Article on "Toxicity and chemical transformation of silver nanoparticles in A549 lung cells: dose-rate-dependent genotoxic impact" Bobyk, L., Tarantini, A., Beal, D., Veronesi, G., Kieffer, I., Motellier, S., ... & Carrière, M. (2021).


Silver nanoparticles (Ag-NPs) are widely used as biocides, leading to contamination of the environment and possible adverse effects on humans. Recent studies revealed that the cellular response to acute exposure to Ag-NPs differs from the response to chronic exposure, although we currently lack systematic studies comparing responses to different dosing regimens. In this study, A549 lung epithelial cells were exposed to 15 nm NM300K or 59 nm PVP-coated Ag-NPs under two different conditions. Under these two conditions, the cells received the same total sub-lethal concentration of Ag-NPs, but the dose was either administered over a 24 hour period (acute exposure) or split over four successive days (repeated exposure). These two types of Ag-NPs were chosen as PVP-coated particles were hypothesized to dissolve more slowly than NM300K particles. EXAFS measurements confirmed this hypothesis, showing more rapid oxidation of Ag0-NPs to AgI in cells exposed to NM300K. The intracellular Ag content was higher in cells exposed to NM300K, and higher in cells following acute exposure than cells exposed to repeated doses. Whatever the exposure scenario, AgI bound to thiol-containing intracellular proteins. Both exposure regimens altered cellular metabolism, caused intracellular ROS accumulation and blocked cell cycle progression. DNA damage was only observed following acute exposure, as strand breaks in cells exposed to NM300K and oxidized DNA bases in cells exposed to Ag-PVP. This damage was concomitant with decreased DNA repair activities. Together, these results show that acute exposure of A549 cells to Ag-NPs induces stronger effects on DNA integrity than repeated exposure. Nevertheless, repeated exposure to a low concentration of Ag-NPs profoundly altered the cell's metabolism and blocked cell cycle progression, confirming that both exposure regimens have detrimental effects.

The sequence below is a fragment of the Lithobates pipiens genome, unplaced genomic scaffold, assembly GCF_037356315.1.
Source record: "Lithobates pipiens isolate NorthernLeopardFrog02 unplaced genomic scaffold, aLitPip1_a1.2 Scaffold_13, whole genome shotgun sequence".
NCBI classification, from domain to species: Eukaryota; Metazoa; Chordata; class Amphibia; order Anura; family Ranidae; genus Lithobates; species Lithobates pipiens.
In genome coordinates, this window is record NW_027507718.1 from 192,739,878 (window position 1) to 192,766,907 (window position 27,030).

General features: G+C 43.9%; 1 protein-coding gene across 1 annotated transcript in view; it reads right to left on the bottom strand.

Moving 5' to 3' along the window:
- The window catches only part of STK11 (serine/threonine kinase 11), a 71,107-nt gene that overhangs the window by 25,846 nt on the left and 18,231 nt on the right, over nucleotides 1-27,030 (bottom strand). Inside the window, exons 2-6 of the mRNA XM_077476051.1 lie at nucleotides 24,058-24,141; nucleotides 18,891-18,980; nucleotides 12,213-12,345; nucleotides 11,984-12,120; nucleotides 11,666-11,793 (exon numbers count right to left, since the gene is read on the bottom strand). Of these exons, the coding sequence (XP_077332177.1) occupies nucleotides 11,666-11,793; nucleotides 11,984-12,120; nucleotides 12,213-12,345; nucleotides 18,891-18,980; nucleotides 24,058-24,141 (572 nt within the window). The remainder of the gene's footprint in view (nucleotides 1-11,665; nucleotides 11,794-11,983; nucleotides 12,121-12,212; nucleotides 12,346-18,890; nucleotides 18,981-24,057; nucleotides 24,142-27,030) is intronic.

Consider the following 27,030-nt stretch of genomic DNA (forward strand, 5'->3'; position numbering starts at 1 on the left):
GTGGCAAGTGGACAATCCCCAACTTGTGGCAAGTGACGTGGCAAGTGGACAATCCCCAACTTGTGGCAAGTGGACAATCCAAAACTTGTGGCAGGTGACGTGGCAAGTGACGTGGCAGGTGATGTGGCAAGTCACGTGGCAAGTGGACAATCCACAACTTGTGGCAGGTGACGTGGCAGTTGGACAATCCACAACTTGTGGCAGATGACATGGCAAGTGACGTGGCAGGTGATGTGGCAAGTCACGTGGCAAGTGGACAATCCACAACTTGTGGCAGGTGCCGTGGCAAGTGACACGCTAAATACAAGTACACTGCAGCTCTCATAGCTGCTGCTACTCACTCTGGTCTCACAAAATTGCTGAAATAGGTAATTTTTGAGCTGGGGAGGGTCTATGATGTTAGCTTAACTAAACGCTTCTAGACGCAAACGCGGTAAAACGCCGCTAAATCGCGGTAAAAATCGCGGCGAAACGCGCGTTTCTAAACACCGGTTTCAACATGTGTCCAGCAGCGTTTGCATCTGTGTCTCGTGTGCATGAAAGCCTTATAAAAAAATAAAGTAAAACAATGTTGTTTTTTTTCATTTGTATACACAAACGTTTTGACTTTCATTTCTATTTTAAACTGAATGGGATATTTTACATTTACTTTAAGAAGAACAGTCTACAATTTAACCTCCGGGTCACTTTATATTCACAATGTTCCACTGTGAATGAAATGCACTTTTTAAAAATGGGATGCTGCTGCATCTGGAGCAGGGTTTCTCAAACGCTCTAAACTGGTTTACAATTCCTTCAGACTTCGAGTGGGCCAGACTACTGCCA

DOI: 10.1039/D0EN00533A